Belgian man stateless in Hong Kong after losing citizenship when renewing passport

When is a Belgian not a Belgian? When he doesn't ask to remain one - as Hong Kong-born Sze Chung Cheung found to his cost, a decision that's effectively left banker stateless

PUBLISHED : Sunday, 27 July, 2014, 5:26am
UPDATED : Tuesday, 29 July, 2014, 9:00am

A 29-year-old man is stateless in Hong Kong after he was stripped of his Belgian nationality.

Sze Chung Cheung, who has lived and worked in Hong Kong since 2009, was born in Hong Kong to a Belgian mother and a Hong Kong father.

The financier's problems began in February when he applied for what he thought was a routine passport renewal.

He was shocked to be told by a Belgian consular official that he was no longer Belgian because of a little-known clause in the country's citizenship law.

"I did not think that it was possible for me to lose my nationality unless I betrayed my country or was guilty of great crimes," he said.

Ever since then, Sze, who lives in Tseung Kwan O, has been fighting an uphill battle to reinstate his nationality.

"For a long time I thought I could come to an agreement with Belgium, which sounds like some kind of dream or wishful thinking," he said.

Sze was told by Deputy Consul Paul de Vos that he had lost his citizenship because he had not met certain criteria under the Act of Belgian Citizenship: he was not born in Belgium, he did not live in the country between the ages of 18 to 28 and he did not state his intention to retain his nationality before the age of 28.

"This law should not have been applied to me because all my life I have only had Belgian nationality," said Sze, who holds a permanent Hong Kong ID card.

"What the consulate has been telling me [is that it] … seems obvious 'in our view that you are of Chinese nationality'. I was guilty without proof."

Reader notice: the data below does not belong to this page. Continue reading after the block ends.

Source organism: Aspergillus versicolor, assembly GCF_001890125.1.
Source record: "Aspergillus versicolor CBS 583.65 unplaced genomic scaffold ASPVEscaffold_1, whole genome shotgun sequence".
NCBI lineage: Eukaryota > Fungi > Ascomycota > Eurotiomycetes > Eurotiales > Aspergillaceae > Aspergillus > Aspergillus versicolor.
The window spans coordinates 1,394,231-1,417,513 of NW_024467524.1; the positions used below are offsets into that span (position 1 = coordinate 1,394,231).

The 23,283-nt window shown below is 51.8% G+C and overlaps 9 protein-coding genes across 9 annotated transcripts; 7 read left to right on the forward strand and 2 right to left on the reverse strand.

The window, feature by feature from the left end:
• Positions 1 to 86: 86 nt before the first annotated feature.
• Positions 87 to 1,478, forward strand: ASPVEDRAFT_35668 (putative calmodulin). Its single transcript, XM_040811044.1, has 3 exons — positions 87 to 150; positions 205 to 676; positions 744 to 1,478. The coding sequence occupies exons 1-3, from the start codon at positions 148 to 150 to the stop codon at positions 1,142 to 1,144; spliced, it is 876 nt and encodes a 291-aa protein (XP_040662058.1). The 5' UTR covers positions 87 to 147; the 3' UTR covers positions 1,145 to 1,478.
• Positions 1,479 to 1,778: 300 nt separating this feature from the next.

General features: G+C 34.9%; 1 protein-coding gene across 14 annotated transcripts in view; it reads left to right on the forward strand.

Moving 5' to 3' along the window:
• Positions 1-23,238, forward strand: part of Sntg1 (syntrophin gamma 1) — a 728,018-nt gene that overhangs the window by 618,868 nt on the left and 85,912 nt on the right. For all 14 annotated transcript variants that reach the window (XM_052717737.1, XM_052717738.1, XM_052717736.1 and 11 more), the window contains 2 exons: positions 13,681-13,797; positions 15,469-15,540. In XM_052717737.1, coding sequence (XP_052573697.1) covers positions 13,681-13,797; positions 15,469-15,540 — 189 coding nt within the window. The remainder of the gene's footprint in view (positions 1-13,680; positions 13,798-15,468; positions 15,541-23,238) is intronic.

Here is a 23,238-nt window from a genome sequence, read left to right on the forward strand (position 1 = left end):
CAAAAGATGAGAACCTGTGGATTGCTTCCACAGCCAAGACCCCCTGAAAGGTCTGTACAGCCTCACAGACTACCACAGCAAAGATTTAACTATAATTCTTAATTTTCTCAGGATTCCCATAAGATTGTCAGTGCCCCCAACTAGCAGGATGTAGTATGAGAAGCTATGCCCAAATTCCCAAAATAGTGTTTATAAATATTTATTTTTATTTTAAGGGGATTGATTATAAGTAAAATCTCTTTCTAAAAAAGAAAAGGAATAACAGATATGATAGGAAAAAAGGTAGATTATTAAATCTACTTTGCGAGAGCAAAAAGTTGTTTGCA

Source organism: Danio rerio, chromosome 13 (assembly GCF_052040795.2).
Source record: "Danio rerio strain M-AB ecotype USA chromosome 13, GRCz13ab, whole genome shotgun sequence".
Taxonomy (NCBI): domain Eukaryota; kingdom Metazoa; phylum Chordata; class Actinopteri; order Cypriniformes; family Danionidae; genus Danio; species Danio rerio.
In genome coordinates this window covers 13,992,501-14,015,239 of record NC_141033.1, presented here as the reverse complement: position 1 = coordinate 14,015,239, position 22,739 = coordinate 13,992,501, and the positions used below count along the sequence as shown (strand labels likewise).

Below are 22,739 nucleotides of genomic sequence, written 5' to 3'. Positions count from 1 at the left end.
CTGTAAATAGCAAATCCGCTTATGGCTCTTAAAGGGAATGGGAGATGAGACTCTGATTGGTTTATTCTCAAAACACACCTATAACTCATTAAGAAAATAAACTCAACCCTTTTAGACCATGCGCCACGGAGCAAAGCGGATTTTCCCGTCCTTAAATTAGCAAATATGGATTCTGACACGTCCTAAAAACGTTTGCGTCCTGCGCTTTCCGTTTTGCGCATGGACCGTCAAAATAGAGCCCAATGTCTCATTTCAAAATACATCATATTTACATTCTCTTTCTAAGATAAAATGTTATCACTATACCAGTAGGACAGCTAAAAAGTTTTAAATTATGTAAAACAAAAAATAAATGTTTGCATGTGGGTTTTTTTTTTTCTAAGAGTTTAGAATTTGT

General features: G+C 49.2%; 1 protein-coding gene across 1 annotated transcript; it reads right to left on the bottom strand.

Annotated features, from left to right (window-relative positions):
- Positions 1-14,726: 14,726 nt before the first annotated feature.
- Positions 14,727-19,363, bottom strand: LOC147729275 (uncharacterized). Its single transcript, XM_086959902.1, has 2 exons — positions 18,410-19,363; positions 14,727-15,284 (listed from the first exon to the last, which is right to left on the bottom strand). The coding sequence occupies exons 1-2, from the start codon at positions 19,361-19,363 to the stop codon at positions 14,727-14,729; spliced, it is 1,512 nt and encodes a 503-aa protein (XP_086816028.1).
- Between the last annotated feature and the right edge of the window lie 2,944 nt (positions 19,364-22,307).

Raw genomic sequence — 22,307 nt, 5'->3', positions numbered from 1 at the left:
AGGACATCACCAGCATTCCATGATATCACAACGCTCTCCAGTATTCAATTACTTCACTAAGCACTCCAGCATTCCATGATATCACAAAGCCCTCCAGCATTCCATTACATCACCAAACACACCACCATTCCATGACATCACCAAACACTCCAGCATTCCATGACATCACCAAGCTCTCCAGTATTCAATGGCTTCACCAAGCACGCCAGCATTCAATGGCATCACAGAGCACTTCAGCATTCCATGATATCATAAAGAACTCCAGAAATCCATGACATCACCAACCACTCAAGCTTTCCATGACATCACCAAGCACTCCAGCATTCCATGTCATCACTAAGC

Patrick Wautelet, a professor of law at the Université de Liège in Belgium who specialises in cross-border nationality issues, said officials had no requirement to inform people about risks to their citizenship.

"It would be counterproductive," he said.

Citizenship lawyer Barry Chin Chi-yung said that a Hong Kong identity card "cannot alone indicate that a person is a Chinese national".

Six months after Sze was born in 1984, he was registered with the consulate in Hong Kong. At age two he moved to Brussels with his parents. Later, the family relocated to France and in 2009 he moved to Hong Kong.

Throughout his life, Sze has travelled as a Belgian citizen with his Belgian passport.

Evert Marechal, Belgium's consul general for Hong Kong, said the consulate did not comment on individual cases, citing "privacy and confidentiality".

He said Sze could reapply for his nationality by working in Belgium for a year or obtain a visa for a Hong Kong passport.

"How can I just move country, find a new job? Do I want to do it? My life now is here. This condition now makes me unable to fulfil it," said Sze.


Pair who lost Belgian citizenship needed 7-year court fight to get it back

In 2013, after a seven-year legal battle, Belgium's second-highest court, the Court of Appeal, ruled that the government's decision to strip lawyers Marc and Louis Ryckmans of their citizenship was unlawful.

The Ryckmans twins - born in 1967 in Hong Kong and the sons of Belgian-Australian writer Pierre Ryckmans (Simon Leys) - were registered with the consulate in Hong Kong. The family moved to Australia in 1970. Both obtained their first passports in 1985, and continued to travel on Belgian passports until 2006, when their request for renewal was refused. They were asked to make a declaration to keep their Belgian nationality if they also possessed another one. They did not make a declaration.

Diplomats in Sydney argued that the Ryckmans were Chinese nationals through their mother. Later, officials argued the Ryckmans were British citizens, since they were born in Hong Kong.

The Court of Appeal judge focused on why the identical twins had not made a declaration of their nationality. According to Belgian legal scholar and expert Patrick Wautelet, the twins "were entitled to believe they did not possess any other nationality than the Belgian nationality".


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